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Charles Gerba, PhD: Environmental services plays a crucial-and often unsung-role in infection prevention. “Unfortunately, we don’t honor people enough for things they prevented or that never happened.”
Before COVID-19, infection prevention in hospitals and other healthcare facilities focused on healthcare-acquired infections, which, for the most part are bacterial. That’s going to change, says Charles Gerba, a professor of environmental microbiology at the University of Arizona. Now there will be a lot more focus on viruses, as well. Gerba also thinks that environmental services (EVS) have proven just how crucial a role they play in infection prevention and control during the COVID pandemic. He believes that continuously acting disinfectants will help EVS do a better job of keeping healthcare facilities-and even schools and office buildings-better protected from these invisible invaders. Gerba recently talked about the future of environmental cleaning with Infection Control Today®.
Infection Control Today®: Is it fair to say that the role environmental service teams play is overlooked?
Charles Gerba, PhD: Yes, it is. I mean, they really would likely have the greatest exposure. And I think it’s more important, because you’re usually dealing with an environment where people are coming in because they are ill. So, they’re usually secreting or excreting the viruses that they’re ill with or other pathogens.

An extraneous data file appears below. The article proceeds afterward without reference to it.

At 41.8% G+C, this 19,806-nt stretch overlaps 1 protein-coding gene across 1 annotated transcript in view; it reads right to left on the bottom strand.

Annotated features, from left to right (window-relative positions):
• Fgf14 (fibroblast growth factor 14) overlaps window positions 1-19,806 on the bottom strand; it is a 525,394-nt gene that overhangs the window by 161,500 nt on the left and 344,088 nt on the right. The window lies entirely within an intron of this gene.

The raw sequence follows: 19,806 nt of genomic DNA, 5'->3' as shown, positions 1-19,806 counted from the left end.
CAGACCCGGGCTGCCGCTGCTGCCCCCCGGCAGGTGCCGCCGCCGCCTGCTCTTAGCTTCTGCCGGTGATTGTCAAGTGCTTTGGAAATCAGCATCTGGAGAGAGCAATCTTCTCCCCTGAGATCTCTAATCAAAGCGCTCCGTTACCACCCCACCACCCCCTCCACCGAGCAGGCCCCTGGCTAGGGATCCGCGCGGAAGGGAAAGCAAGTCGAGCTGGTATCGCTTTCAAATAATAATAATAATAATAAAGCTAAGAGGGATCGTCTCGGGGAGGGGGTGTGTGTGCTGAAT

ICT®: Have the heads of those environmental services reached out to you and asked for advice on how to handle COVID-19?
Gerba: Yeah, we’re working with the universities. There’s a lot of concern, of course, with educational institutions, when all the students will be coming back in the fall. How do we guarantee we’ve taken every precaution to reduce the spread of the SARS-CoV-2 virus in the institution.
ICT®: And what do you tell them?
Gerba: Well, I think basically what you need to do is really enhance the availability of, certainly, hand sanitizers. Come up with a disinfection plan to work on surfaces. And hopefully, we can come up and use more innovative infection prevention things like using continuously acting disinfectants on surfaces. I think are a new barrier against the spread of viruses and bacteria by fomites, inanimate surfaces.